This is part 3 if a small series on how to be featured on a wedding blog. Part one is here, Part 2 is here. Part for will be about crafting an intro to the editor.
Todays section on how to be featured on a wedding blog is about details. And everyone, details are the agony and ecstasy of wedding photography for me.
The best way to describe the relationship between me and the details of a wedding is love hate. I love looking at them, but sometime find it tedious to photograph. But I realized one day that I didn’t have a philosophy or system to photographing them, and that made it harder than necessary on me. So now my approach is two fold. Shoot for me and my clients, shoot for the editors.
When I shoot for myself and my clients, I’m shooting in the style the hired to me shoot. That means shooting details in context. Either in the brides hands, or on her stationary. I don’t do fancy stacking, or lay flats.
But I’ve discovered that some editors like details to be more styled, more editorial, so that their viewers have a clear look at what they’re interested in. This is the detail stuff got hard. I didn’t know much about styling. So I learned about styling, and about layflats, and then the first thing I did was to isolate various elements. I photographed rings, other jewelry and shoes together, them broke them out to do separately. Then I did paper goods- stationary, invitation suites etc., together and then by themselves, then with the rings. I learned a little bit about patterns and styles. I discovered I like really simple style elements. Leaves Berries, left over flowers from bouquets, center pieces that were flat. This upped my game in terms of the details, and I found that I had 2 to 3 ways to present details. Time wise, I’m not spending more timeon details, I’ve just organized the process better and created a mini workflow out of the details themselves. If my second photographer is there, she helps arrange and photograph. I spend a total of about 10-20 minutes max on bridal details, including the dress. I do the same for the grooms, gifts to the bridal party, and flowers. It helps me to to send a list to the bride or planner and encourage them to put the following things together for me on the day of the wedding: Dress, shoes, rings, stationary (menu, program, invitation suite, thank you card if they have one, grooms details, shoes, watch, 1 sample gift to bridal party members, and anything else they want photographed. Sometimes it’s a huge pile of stuff. And my second and I just go for it. But after 5-6 weddings of huge amounts of details, we got a flow going, one that I can use if I’m shooting by myself as well. Simplicity is always more.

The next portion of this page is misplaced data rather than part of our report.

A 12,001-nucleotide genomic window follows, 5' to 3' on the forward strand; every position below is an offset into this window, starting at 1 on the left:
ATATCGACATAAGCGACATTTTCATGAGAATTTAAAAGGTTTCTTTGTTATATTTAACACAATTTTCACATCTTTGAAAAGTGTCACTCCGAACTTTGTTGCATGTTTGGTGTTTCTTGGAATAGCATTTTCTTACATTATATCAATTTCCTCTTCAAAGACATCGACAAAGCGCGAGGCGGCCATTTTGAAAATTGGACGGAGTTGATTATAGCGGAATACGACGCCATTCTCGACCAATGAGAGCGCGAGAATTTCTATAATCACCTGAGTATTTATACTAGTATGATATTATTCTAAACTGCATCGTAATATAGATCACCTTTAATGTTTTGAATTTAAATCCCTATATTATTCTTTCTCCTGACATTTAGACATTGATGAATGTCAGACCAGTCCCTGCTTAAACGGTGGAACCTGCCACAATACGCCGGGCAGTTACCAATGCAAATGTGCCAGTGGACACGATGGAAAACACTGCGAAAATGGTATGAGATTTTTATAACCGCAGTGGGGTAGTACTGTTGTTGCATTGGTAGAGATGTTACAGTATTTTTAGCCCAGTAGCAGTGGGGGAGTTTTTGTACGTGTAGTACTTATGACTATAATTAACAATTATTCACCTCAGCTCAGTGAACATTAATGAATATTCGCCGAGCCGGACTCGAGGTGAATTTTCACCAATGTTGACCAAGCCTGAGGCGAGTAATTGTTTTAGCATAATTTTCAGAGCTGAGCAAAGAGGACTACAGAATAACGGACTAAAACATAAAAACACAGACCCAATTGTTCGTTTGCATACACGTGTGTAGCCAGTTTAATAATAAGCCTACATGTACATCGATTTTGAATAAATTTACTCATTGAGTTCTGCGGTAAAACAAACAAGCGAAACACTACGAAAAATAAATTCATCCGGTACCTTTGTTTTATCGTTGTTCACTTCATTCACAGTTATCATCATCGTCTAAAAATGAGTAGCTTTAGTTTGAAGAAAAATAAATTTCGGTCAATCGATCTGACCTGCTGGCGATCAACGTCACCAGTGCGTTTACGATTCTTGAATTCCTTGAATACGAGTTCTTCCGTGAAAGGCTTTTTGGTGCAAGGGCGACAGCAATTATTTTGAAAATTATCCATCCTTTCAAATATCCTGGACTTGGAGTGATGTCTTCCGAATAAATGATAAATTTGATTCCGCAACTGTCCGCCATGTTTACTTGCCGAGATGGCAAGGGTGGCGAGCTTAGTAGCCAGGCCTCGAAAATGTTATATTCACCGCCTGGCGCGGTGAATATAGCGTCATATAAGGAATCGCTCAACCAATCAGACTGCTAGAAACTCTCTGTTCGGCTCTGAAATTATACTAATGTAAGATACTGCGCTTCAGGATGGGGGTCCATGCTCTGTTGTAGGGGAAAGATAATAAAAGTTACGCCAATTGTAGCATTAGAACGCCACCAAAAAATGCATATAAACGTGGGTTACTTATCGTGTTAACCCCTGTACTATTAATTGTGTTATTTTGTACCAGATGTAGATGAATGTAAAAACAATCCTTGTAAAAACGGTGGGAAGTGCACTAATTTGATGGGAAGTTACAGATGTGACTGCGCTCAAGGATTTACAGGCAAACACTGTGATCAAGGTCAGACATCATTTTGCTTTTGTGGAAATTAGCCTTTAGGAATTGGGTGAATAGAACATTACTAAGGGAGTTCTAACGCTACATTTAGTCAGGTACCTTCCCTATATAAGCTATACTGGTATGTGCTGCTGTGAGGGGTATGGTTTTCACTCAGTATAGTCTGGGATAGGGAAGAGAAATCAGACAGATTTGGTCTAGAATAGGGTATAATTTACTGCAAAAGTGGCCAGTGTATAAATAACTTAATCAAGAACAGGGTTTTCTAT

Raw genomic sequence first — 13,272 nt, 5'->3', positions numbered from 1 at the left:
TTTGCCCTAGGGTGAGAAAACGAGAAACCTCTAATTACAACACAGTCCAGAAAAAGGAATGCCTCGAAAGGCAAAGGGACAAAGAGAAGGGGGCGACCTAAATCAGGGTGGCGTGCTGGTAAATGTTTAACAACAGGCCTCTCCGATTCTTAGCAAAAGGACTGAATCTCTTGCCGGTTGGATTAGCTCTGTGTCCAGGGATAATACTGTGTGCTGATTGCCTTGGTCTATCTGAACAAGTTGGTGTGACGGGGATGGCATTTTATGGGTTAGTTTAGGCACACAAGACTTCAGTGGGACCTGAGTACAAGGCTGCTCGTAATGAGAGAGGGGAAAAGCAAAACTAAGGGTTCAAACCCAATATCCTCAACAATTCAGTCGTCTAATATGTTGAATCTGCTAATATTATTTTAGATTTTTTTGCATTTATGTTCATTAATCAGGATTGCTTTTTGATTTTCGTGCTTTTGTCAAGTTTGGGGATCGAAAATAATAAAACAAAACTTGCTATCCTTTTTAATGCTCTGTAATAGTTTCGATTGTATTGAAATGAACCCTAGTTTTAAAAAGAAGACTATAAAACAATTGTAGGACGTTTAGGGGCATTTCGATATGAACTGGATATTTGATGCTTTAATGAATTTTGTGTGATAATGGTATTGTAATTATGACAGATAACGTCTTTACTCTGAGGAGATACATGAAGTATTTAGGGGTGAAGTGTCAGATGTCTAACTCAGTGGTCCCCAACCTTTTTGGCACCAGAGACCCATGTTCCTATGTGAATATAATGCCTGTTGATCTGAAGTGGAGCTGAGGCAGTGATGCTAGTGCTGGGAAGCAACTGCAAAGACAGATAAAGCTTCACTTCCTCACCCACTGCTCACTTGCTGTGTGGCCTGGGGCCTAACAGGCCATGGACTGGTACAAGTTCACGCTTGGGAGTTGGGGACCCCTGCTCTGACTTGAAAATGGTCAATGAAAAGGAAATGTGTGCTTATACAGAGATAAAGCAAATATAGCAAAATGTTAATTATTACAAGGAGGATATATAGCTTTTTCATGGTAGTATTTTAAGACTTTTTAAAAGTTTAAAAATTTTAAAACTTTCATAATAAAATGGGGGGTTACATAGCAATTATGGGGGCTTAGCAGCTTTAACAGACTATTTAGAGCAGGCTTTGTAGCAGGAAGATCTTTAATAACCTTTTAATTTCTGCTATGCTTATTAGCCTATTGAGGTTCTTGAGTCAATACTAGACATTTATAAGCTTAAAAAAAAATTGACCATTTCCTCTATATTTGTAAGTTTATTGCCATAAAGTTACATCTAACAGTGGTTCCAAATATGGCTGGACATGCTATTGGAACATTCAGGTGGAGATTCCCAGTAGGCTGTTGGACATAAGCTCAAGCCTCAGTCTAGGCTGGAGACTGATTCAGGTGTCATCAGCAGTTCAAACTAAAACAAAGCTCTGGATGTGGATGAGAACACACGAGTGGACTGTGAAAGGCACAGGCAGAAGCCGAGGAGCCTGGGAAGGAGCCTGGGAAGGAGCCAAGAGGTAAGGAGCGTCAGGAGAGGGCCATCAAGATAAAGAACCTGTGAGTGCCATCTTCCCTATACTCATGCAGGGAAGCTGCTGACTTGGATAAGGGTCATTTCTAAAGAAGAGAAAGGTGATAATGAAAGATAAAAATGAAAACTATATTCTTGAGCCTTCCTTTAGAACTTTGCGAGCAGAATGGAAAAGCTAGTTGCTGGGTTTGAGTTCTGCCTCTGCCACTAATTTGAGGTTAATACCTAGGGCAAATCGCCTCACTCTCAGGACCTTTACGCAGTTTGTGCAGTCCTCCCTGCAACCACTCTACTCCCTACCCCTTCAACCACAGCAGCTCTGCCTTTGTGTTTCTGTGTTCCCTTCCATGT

When it comes to details in submissions then, I usually include the styled details, and maybe 1-2 of the details I shot for myself and my client. I submit the max amount of the images the publication suggests. So if the editor says 75-100 images, I submit 100 images. Almost half that is details. Every centerpiece and bouquet by itself, bouts and grooms details, gifts, dresses, shoes- everything. The rest of the images are the 50 best images of the day.
I hope that this helps those of you out there newer to publishing and submitting to feel more emporwered when it comes to how to be featured on a wedding blog. Details are (literally), half the battle. Have fun practicing on whatever you have! Your own jewelry, flowers, left over bouquets you can take home. Shoes, books, etc. The more you practice, the better you’ll get!